Congratulations to Max Stockdale of the University of Bristol for winning one of our book tokens for his student talk at the Palaeontological Association Annual Meeting held in December. The book you requested will be winging its way to you shortly.
*Max T. Stockdale1, Michael J. Benton1, Mario Bronzati2, Marco B. de Andrade3 and Gavin T. Thomas4
1-University of Bristol, UK, 2-Bayerische Staatssammlung für Paläontologie und Geologie, Germany, 3-Pontifícia Universidade Católica do Rio Grande do Sul, Brazil, 4-University of Sheffield, UK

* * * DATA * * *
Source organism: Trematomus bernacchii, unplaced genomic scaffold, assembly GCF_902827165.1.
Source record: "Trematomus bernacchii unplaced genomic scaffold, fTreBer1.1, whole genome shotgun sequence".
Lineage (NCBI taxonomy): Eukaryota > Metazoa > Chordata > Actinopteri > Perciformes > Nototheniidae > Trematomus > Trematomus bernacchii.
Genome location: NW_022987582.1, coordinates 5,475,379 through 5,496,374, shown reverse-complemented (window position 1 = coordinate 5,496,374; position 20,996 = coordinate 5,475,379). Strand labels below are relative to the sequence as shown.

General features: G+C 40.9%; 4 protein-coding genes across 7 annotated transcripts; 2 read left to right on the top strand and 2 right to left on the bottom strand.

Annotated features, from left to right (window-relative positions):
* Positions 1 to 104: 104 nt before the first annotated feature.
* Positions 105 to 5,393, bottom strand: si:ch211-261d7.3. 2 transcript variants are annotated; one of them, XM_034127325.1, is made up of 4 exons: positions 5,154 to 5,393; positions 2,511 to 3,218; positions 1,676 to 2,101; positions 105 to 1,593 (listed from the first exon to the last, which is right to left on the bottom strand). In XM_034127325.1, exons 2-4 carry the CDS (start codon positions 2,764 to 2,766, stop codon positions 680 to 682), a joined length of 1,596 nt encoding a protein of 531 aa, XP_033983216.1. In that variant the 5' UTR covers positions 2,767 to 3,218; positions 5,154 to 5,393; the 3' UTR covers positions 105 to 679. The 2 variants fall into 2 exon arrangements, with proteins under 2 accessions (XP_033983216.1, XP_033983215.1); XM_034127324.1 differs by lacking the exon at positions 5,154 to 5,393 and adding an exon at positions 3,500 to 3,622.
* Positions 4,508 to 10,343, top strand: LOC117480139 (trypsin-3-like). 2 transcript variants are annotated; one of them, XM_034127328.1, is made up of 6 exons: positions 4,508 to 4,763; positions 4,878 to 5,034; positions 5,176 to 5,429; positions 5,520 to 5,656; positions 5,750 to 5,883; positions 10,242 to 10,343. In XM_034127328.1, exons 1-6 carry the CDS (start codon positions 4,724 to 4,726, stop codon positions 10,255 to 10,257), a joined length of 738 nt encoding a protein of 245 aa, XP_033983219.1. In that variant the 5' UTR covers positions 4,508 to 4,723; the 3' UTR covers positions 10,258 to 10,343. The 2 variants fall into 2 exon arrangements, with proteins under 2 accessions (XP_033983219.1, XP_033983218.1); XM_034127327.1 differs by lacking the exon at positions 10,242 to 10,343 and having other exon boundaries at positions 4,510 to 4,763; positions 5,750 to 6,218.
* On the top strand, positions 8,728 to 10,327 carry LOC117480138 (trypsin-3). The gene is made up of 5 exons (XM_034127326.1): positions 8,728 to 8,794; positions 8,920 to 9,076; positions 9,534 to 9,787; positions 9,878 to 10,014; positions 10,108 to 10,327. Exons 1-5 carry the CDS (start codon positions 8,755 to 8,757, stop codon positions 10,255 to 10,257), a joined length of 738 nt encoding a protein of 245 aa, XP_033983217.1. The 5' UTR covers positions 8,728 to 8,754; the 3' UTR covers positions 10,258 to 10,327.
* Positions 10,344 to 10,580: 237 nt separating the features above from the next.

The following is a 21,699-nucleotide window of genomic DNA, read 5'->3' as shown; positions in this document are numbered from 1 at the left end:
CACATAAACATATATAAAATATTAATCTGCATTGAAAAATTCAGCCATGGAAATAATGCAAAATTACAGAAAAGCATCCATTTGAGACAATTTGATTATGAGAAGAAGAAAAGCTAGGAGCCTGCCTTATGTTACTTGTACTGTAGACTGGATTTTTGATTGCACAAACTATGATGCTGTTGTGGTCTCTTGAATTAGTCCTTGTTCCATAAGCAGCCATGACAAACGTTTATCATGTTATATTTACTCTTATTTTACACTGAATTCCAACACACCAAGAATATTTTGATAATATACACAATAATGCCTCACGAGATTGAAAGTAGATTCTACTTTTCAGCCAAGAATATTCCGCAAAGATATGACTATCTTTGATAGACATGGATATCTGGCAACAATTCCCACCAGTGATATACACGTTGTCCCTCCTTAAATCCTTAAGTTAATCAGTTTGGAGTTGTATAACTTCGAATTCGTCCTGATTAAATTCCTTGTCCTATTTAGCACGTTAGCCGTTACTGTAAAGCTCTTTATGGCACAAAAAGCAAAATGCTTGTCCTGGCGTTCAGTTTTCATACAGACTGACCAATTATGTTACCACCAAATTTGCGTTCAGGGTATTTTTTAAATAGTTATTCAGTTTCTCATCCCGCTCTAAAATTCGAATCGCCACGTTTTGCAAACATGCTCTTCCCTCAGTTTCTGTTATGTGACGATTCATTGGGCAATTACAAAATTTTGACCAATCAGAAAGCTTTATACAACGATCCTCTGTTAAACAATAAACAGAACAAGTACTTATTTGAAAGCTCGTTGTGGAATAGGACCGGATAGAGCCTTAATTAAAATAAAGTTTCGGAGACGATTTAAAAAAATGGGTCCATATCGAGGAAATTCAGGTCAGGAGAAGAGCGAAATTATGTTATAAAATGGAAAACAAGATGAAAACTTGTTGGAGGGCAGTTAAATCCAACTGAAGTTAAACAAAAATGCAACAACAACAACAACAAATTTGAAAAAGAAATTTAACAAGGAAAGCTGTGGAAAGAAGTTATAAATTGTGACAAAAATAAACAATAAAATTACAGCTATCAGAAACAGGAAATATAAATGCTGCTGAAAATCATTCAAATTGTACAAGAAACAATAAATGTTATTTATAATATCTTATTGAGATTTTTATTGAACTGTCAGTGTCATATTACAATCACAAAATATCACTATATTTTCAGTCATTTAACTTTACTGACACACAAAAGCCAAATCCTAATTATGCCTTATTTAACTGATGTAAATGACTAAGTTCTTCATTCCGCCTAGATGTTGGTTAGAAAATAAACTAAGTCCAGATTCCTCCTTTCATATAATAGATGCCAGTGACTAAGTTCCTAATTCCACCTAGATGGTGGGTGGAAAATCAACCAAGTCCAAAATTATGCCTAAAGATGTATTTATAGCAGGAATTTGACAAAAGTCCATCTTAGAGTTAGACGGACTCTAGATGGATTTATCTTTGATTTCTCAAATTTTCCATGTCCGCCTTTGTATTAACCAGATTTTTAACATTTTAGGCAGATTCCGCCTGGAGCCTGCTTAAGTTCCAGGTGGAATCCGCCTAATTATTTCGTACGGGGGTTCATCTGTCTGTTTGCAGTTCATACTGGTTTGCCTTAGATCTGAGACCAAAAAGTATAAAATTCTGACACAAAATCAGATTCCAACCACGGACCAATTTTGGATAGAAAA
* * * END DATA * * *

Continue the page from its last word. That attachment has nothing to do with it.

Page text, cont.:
The Crocodylomorpha present a unique dichotomy in their diversity and morphological disparity through time. The stem group is limited to the Mesozoic, but is represented by a highly disparate range of ecomorphologies. Conversely the crown group is limited to amphibious ambush predators, but is represented by a much greater species richness than the stem group. Despite the abundance of the crown group, the crown-group Crocodylomorpha are represented by just 23 extant species. Does this pattern represent a true decline in disparity and diversity through time, or a more complex sequence of shifts within the group? Here we present a comparison of evolutionary rates among crown- and stem-group Crocodylomorpha in relation to morphospace occupation. The phylogenetic framework of these analyses is a new phylogeny of the Crocodylomorpha assembled using the matrix representation parsimony (MRP) method. This study finds support for extreme evolutionary stasis in several crocodylomorph clades. Diversity among the Crocodylomorpha appears to be closely linked with temperature, with decreasing diversity in the Cenozoic closely matching global cooling. Additional morphospace occupation by stem-group Crocodylomorpha relative to the crown group is occupied by taxa originating from two discrete adaptive radiations in the Mesozoic, with disparity otherwise remaining constant throughout the Mesozoic and Cenozoic.
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